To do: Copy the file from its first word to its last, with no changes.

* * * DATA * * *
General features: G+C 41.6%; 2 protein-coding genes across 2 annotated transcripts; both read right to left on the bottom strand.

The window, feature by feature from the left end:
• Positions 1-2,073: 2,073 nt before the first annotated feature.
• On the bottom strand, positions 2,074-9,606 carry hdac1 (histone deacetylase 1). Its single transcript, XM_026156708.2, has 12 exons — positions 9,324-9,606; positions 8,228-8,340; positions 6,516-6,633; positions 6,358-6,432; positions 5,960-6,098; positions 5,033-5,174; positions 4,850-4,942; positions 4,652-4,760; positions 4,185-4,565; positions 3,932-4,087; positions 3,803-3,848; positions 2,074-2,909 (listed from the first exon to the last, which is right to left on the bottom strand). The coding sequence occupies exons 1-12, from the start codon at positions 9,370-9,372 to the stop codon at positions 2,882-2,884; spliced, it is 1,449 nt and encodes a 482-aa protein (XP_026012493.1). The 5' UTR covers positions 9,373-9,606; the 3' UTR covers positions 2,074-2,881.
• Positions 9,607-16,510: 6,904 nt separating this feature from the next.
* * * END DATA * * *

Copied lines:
General features: G+C 41.6%; 2 protein-coding genes across 2 annotated transcripts; both read right to left on the bottom strand.

The window, feature by feature from the left end:
• Positions 1-2,073: 2,073 nt before the first annotated feature.
• On the bottom strand, positions 2,074-9,606 carry hdac1 (histone deacetylase 1). Its single transcript, XM_026156708.2, has 12 exons — positions 9,324-9,606; positions 8,228-8,340; positions 6,516-6,633; positions 6,358-6,432; positions 5,960-6,098; positions 5,033-5,174; positions 4,850-4,942; positions 4,652-4,760; positions 4,185-4,565; positions 3,932-4,087; positions 3,803-3,848; positions 2,074-2,909 (listed from the first exon to the last, which is right to left on the bottom strand). The coding sequence occupies exons 1-12, from the start codon at positions 9,370-9,372 to the stop codon at positions 2,882-2,884; spliced, it is 1,449 nt and encodes a 482-aa protein (XP_026012493.1). The 5' UTR covers positions 9,373-9,606; the 3' UTR covers positions 2,074-2,881.
• Positions 9,607-16,510: 6,904 nt separating this feature from the next.